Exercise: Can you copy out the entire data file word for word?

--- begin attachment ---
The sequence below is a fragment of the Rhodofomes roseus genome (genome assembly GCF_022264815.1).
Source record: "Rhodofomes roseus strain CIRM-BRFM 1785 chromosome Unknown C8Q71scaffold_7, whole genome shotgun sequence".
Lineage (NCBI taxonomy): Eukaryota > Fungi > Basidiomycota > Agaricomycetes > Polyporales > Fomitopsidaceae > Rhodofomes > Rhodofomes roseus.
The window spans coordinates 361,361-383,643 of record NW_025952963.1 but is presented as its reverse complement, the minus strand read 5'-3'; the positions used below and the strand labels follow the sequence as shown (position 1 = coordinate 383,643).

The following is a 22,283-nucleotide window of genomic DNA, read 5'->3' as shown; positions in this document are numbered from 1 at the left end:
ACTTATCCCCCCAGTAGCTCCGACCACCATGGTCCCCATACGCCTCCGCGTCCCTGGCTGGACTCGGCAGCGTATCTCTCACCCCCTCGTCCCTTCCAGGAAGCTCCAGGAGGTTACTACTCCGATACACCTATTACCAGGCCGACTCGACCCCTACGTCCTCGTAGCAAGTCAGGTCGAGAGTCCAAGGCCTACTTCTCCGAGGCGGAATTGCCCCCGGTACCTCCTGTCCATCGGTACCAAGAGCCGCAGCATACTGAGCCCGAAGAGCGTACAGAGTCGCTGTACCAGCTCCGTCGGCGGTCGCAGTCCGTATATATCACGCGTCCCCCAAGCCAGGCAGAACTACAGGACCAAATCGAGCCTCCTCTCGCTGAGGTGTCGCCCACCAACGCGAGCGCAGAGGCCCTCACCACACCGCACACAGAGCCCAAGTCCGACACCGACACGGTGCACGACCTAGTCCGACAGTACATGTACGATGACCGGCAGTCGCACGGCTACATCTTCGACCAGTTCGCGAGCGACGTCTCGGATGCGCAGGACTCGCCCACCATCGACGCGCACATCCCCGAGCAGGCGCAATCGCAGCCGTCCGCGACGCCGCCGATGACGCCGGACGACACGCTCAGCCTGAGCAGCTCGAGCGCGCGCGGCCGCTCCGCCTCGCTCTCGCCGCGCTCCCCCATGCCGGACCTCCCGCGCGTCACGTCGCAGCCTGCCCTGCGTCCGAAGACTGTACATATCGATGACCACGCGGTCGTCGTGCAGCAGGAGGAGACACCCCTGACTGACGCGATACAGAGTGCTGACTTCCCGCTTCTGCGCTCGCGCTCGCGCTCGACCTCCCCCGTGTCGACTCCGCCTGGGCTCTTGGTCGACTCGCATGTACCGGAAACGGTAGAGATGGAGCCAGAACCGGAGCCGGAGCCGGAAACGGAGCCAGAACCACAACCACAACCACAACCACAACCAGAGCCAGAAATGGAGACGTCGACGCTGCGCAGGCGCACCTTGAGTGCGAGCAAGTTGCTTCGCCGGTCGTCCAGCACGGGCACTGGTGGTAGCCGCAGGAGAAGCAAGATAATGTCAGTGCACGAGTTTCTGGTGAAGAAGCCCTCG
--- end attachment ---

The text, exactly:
The sequence below is a fragment of the Rhodofomes roseus genome (genome assembly GCF_022264815.1).
Source record: "Rhodofomes roseus strain CIRM-BRFM 1785 chromosome Unknown C8Q71scaffold_7, whole genome shotgun sequence".
Lineage (NCBI taxonomy): Eukaryota > Fungi > Basidiomycota > Agaricomycetes > Polyporales > Fomitopsidaceae > Rhodofomes > Rhodofomes roseus.
The window spans coordinates 361,361-383,643 of record NW_025952963.1 but is presented as its reverse complement, the minus strand read 5'-3'; the positions used below and the strand labels follow the sequence as shown (position 1 = coordinate 383,643).

The following is a 22,283-nucleotide window of genomic DNA, read 5'->3' as shown; positions in this document are numbered from 1 at the left end:
ACTTATCCCCCCAGTAGCTCCGACCACCATGGTCCCCATACGCCTCCGCGTCCCTGGCTGGACTCGGCAGCGTATCTCTCACCCCCTCGTCCCTTCCAGGAAGCTCCAGGAGGTTACTACTCCGATACACCTATTACCAGGCCGACTCGACCCCTACGTCCTCGTAGCAAGTCAGGTCGAGAGTCCAAGGCCTACTTCTCCGAGGCGGAATTGCCCCCGGTACCTCCTGTCCATCGGTACCAAGAGCCGCAGCATACTGAGCCCGAAGAGCGTACAGAGTCGCTGTACCAGCTCCGTCGGCGGTCGCAGTCCGTATATATCACGCGTCCCCCAAGCCAGGCAGAACTACAGGACCAAATCGAGCCTCCTCTCGCTGAGGTGTCGCCCACCAACGCGAGCGCAGAGGCCCTCACCACACCGCACACAGAGCCCAAGTCCGACACCGACACGGTGCACGACCTAGTCCGACAGTACATGTACGATGACCGGCAGTCGCACGGCTACATCTTCGACCAGTTCGCGAGCGACGTCTCGGATGCGCAGGACTCGCCCACCATCGACGCGCACATCCCCGAGCAGGCGCAATCGCAGCCGTCCGCGACGCCGCCGATGACGCCGGACGACACGCTCAGCCTGAGCAGCTCGAGCGCGCGCGGCCGCTCCGCCTCGCTCTCGCCGCGCTCCCCCATGCCGGACCTCCCGCGCGTCACGTCGCAGCCTGCCCTGCGTCCGAAGACTGTACATATCGATGACCACGCGGTCGTCGTGCAGCAGGAGGAGACACCCCTGACTGACGCGATACAGAGTGCTGACTTCCCGCTTCTGCGCTCGCGCTCGCGCTCGACCTCCCCCGTGTCGACTCCGCCTGGGCTCTTGGTCGACTCGCATGTACCGGAAACGGTAGAGATGGAGCCAGAACCGGAGCCGGAGCCGGAAACGGAGCCAGAACCACAACCACAACCACAACCACAACCAGAGCCAGAAATGGAGACGTCGACGCTGCGCAGGCGCACCTTGAGTGCGAGCAAGTTGCTTCGCCGGTCGTCCAGCACGGGCACTGGTGGTAGCCGCAGGAGAAGCAAGATAATGTCAGTGCACGAGTTTCTGGTGAAGAAGCCCTCG